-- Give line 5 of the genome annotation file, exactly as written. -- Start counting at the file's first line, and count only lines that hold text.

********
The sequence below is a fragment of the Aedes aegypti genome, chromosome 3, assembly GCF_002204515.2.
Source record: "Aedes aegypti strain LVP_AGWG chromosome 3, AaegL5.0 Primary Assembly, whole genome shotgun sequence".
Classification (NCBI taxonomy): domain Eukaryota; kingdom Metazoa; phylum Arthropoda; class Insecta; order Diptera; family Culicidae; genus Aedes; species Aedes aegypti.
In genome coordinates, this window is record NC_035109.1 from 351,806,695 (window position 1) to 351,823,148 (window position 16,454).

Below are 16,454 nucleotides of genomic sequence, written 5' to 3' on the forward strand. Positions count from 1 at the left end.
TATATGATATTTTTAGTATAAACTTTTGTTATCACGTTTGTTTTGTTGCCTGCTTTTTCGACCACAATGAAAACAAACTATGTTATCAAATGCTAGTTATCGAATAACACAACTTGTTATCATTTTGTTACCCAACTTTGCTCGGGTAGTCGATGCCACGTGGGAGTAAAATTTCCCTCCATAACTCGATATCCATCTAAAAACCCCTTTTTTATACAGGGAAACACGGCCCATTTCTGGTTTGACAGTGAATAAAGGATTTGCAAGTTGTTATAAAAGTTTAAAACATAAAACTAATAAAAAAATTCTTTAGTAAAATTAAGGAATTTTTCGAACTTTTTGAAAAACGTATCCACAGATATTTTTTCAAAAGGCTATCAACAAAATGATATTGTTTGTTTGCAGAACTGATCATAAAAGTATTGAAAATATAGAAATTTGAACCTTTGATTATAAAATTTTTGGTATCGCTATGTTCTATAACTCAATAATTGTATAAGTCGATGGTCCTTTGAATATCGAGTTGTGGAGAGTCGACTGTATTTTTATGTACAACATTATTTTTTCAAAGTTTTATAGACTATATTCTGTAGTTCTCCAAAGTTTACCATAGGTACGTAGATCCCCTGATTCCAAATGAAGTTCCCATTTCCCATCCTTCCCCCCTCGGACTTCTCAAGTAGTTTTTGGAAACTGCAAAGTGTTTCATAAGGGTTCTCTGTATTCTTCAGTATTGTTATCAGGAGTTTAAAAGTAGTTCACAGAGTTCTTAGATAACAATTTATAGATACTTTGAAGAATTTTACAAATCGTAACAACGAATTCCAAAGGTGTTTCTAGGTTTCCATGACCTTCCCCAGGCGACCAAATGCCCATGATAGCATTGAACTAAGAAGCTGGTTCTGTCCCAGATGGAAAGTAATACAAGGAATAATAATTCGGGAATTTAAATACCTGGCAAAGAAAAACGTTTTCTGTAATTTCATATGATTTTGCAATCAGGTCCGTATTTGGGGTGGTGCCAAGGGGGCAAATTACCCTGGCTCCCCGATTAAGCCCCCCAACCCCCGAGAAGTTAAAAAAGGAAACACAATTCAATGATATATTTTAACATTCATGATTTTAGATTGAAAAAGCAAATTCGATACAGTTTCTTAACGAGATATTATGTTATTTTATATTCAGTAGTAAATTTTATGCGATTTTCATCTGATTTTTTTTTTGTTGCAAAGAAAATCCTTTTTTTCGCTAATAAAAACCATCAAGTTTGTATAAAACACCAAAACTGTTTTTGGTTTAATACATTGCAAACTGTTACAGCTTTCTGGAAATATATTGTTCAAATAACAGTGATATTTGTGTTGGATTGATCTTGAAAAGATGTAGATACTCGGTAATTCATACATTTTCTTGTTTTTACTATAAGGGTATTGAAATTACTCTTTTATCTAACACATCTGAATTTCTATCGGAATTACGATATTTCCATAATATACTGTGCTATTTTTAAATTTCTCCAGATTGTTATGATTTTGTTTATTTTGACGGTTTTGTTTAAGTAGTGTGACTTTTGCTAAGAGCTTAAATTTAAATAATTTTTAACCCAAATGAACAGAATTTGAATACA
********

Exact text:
Below are 16,454 nucleotides of genomic sequence, written 5' to 3' on the forward strand. Positions count from 1 at the left end.